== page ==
Hamas’ chief of military operations, Mohammed Deif, has called on all Palestinians to mobilize to “stop Israeli aggression, with the help of Allah”. At the same time, its leader Ismail Haniyeh has threatened to expand their actions to the West Bank and Jerusalem. Haniyeh’s political rival, Ramallah-based Palestinian President Mahmoud Abbas, said the Palestinian people have the right to defend themselves “against settler terrorism and the occupation army.”
Hamas or Fatah?
Unfortunately, this crisis, described as a “war” by both Netanyahu and Haniyeh, will result in heavy destruction and more civilian casualties in Gaza. Israel will surely use all its muscles to counter this humiliating attack and receive promises of additional help from the West. US President Joe Biden has already offered additional support to Israel, including deploying the world’s biggest aircraft carrier USS Gerald Ford off the Israeli coast. https://www.aa.com.tr/en/americas/additional-military-assistance-to-israel-on-its-way-biden-tells-netanyahu/3011871
Will the destruction of Gaza claiming civilian lives there be the end of Hamas or Fatah led by Abbas? Will the Palestinian people, who are constantly losing rights and positions, turn to Fatah in defeat fatigue or to Hamas in the spirit of resistance? These are open-ended questions for now.
Iran’s role and the F-35
Hamas spokesman Ghazi Hammad told the BBC that the organization received “direct” support from Iran regarding the organized attack. https://www.bbc.com/news/world-middle-east-67044182
This is in line with Israeli President Isaac Herzog’s statement that Iran was behind the attack.
Indeed, on the morning of October 8, Iranian-backed Hezbollah launched a rocket attack on Lebanon’s Israeli-occupied Sheeba Farms area. The aim appears to be to delay part of the Israeli army in the north.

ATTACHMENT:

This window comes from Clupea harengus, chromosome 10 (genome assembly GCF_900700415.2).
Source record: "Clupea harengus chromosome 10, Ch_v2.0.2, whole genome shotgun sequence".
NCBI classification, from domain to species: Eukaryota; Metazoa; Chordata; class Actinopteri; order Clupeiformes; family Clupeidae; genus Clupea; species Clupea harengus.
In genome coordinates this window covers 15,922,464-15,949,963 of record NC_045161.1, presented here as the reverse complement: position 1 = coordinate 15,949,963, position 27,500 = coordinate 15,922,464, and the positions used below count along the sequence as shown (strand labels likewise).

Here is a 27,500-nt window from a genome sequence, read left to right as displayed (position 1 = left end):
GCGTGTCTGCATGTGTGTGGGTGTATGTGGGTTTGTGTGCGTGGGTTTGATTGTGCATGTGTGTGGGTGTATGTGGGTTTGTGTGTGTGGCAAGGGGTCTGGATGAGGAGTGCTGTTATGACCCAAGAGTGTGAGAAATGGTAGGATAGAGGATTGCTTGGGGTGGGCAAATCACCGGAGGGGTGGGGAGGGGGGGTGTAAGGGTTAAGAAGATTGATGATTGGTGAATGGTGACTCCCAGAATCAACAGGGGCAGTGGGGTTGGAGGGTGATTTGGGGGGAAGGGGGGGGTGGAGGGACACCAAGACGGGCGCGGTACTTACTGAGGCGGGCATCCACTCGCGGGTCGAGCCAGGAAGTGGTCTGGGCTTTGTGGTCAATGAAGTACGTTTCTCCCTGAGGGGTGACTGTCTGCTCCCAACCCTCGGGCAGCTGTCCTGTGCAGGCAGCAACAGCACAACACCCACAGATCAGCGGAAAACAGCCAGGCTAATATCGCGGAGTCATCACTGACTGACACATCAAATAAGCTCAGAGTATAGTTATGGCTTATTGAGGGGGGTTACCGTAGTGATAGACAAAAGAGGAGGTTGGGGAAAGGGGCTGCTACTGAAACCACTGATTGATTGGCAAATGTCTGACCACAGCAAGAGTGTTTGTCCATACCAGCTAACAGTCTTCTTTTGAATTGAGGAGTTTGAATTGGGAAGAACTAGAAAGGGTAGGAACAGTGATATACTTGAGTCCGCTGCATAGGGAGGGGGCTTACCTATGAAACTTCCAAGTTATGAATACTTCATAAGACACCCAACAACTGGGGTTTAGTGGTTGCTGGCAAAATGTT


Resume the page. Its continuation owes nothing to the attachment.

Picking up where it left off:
Iranian Foreign Ministry spokesman Nasser Kanaani said that Hamas’ attack, which he described as “heroic”, “shows that Israel can be defeated”.
Let us remember from this link that Israel, in cooperation with the Netherlands, has been conducting cyber-attacks against Iran, including a war of spies in which Türkiye has also been a stage. It is also known that Israel is uncomfortable with the Iranian Revolutionary Guard presence in Syria. Now, could the Hamas attack lead to a direct Israeli attack on Iran, using, for example, the F-35s that Israel has so far only used in Syria? Could it, for example, attempt to strike nuclear facilities?
Or will the US directly hit Iran from its ships in the Mediterranean Sea and the Persian Gulf?
Reaction of Türkiye
The Israeli-Palestinian war, which began with a shock attack by Hamas, is likely to have adverse effects across the region. And not only because of Iran. For example, at midday on October 8, a police officer opened fire on Israeli tourists in Alexandria, Egypt, killing two Israeli and one Egyptian citizen. Turkish security services are on “high alert” just in case.